Nigeria Hits the Reset Button

Walter C. Carrington
Nigeria’s President-elect Muhammadu Buhari speaks after receiving his certificate of return from the country’s Independent National Electoral Commission on April 1, 2015. He will be sworn in May 29.

The outcome of the Nigerian election and the thus-far peaceful reaction to it is the most hopeful news out of Africa’s largest country in years. For the first time in Nigeria’s history, an incumbent head of state has been defeated at the ballot box.

On May 29, when President-elect Muhammadu Buhari is sworn in, Nigeria will have cleared the highest hurdle on its path to entrenching electoral democracy—the first peaceful handover of power from one political party to another.


In an unprecedented move, outgoing President Goodluck Jonathan made a congratulatory call to Buhari, graciously conceding defeat even before the final poll numbers were officially released. Jonathan later went on television to tell the Nigerian people: “Nobody’s ambition is worth the blood of any Nigerian. The unity, stability and progress of our dear country is more important than anything else.”

To his party colleagues he said: “[We] should be celebrating rather than mourning. We have established a legacy of democratic freedom … and free and fair elections.” It was his finest hour.

There were fears aplenty that even if Buhari garnered more votes than the sitting president (which he did, receiving 55 percent of the total), the ruling People’s Democratic Party would rig the vote in favor of Jonathan, as it has been accused of doing in the past. But INEC, Nigeria’s national electoral commission—under the leadership of the highly respected professor Attahiru Jega—refused to bow to pressure from agents of the government party and ran one of the cleanest elections in the country’s history.

Jonathan, a southern Nigerian who had been vice president, assumed the top job in 2010 when President Umaru Y’ardua, who was from northern Nigeria, died in office three years into his term. Jonathan filled out the last year without incident. Then, when he decided to run for a full term, a crisis developed in his party. He was accused of violating a PDP agreement that the presidency would alternate between the north and the south after the incumbent had served two terms. Since Y’Ardua had not lived to finish his first term, the candidate for the 2011 elections should have been another northerner.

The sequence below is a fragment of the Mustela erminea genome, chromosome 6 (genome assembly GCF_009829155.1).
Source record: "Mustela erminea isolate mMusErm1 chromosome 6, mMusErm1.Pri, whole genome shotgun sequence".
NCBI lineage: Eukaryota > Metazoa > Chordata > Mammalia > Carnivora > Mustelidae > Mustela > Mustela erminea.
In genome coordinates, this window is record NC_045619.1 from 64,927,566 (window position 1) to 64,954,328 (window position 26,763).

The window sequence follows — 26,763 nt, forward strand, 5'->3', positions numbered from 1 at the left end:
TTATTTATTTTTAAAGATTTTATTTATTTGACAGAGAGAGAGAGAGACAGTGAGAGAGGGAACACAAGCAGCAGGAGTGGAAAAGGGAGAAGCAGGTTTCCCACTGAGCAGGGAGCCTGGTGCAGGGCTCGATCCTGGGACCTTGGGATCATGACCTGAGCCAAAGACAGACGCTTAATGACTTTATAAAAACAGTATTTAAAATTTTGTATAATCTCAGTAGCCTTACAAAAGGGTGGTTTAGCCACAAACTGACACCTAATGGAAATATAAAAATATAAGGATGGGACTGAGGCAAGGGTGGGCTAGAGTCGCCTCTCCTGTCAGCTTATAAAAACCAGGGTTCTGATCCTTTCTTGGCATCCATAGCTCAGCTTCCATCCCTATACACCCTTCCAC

Jonathan refused to step aside and was re-elected. His decision to run yet again in 2015 created a crisis that resulted in many party stalwarts leaving the PDP and crossing over to the newly formed All Progressives Congress, an amalgamation of the two strongest opposition parties. APC chose Buhari as its standard-bearer, giving the former military ruler a fourth chance to contest for the presidency after unsuccessful runs in 2003, 2007 and 2011.

In a nation where nearly all contestants for political office are accused by their opponents of corruption, Buhari stood out as a rare exception. During his short period of military rule from December 1983 to August 1985, he developed a fearsome reputation, rooting out corruption and often, with no regard for due process, throwing high officials suspected of being on the take into prison.


Ascetic by nature, Buhari—unlike other former military officeholders—did not enrich himself in office. His modest lifestyle made him a populist hero throughout the north. He adopted a broom as his symbol, promising a clean sweep of a problem that has bedeviled Nigeria for most of it existence. He promised to confront corruption head on and give no impunity to those who indulged in it. He is one of the few people who could make such a pledge and be believed by Nigerians that he means to carry it out.